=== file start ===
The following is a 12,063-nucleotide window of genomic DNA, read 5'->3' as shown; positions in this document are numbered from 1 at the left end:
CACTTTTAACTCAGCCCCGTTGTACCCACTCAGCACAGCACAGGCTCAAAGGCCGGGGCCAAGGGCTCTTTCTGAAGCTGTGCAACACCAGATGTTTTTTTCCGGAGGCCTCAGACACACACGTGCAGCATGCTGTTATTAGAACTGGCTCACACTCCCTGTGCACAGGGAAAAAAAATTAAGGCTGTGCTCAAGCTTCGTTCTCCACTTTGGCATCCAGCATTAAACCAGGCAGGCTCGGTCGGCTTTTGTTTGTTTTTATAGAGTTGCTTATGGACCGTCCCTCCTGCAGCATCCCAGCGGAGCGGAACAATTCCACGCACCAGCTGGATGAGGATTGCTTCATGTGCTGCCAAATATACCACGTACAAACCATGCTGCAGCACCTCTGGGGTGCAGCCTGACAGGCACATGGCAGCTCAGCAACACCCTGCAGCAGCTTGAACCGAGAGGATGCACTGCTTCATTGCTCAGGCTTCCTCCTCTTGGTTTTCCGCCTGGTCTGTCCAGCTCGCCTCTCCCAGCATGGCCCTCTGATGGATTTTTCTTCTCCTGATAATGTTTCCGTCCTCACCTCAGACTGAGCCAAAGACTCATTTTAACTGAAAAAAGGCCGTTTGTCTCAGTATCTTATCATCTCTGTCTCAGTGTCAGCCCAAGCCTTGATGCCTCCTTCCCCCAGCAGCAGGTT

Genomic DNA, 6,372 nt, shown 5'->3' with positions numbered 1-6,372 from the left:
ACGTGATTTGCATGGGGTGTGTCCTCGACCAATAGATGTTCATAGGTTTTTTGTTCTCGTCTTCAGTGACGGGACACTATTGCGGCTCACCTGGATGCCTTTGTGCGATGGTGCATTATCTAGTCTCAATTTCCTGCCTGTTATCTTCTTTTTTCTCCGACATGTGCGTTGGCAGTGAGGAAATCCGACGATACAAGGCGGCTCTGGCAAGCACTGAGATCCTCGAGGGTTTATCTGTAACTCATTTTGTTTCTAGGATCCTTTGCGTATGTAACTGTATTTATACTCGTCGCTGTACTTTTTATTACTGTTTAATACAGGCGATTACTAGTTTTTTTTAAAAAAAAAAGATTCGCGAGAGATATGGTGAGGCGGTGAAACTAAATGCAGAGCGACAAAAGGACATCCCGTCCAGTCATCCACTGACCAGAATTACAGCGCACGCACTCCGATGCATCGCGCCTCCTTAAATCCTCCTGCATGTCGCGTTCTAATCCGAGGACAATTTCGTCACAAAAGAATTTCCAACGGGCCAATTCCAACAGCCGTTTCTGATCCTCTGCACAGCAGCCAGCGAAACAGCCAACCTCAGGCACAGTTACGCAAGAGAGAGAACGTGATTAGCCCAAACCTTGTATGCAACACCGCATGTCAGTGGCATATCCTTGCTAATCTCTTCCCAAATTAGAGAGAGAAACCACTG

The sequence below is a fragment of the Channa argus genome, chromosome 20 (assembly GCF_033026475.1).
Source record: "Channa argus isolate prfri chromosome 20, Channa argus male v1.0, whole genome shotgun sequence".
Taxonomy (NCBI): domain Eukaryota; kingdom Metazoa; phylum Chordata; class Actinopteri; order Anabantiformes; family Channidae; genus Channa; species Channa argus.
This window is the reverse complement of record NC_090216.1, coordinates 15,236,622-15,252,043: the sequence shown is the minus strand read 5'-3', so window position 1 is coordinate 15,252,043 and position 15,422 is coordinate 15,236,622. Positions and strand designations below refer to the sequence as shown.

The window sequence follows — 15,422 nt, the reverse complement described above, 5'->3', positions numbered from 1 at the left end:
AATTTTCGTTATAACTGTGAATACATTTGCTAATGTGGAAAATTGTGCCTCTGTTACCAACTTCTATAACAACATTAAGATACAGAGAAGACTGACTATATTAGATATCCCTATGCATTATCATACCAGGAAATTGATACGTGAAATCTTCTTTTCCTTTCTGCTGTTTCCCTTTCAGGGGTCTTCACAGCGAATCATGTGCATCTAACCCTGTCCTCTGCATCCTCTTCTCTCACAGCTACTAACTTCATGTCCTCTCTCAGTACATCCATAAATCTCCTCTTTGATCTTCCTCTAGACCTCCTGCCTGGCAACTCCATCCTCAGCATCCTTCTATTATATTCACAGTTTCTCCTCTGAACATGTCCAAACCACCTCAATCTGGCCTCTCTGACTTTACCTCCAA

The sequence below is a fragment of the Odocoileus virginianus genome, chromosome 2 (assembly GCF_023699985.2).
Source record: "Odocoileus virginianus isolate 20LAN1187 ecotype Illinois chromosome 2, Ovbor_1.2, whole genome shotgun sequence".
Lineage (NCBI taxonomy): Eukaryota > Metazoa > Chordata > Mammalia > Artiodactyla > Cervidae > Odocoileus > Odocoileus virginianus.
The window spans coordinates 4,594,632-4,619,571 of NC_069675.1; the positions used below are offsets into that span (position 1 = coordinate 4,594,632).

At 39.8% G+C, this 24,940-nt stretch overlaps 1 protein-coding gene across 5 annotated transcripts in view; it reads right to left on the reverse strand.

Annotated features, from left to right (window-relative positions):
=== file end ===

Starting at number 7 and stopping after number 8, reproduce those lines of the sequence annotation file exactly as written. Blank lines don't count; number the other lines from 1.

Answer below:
Taxonomy (NCBI): domain Eukaryota; kingdom Metazoa; phylum Chordata; class Actinopteri; order Anabantiformes; family Channidae; genus Channa; species Channa argus.
This window is the reverse complement of record NC_090216.1, coordinates 15,236,622-15,252,043: the sequence shown is the minus strand read 5'-3', so window position 1 is coordinate 15,252,043 and position 15,422 is coordinate 15,236,622. Positions and strand designations below refer to the sequence as shown.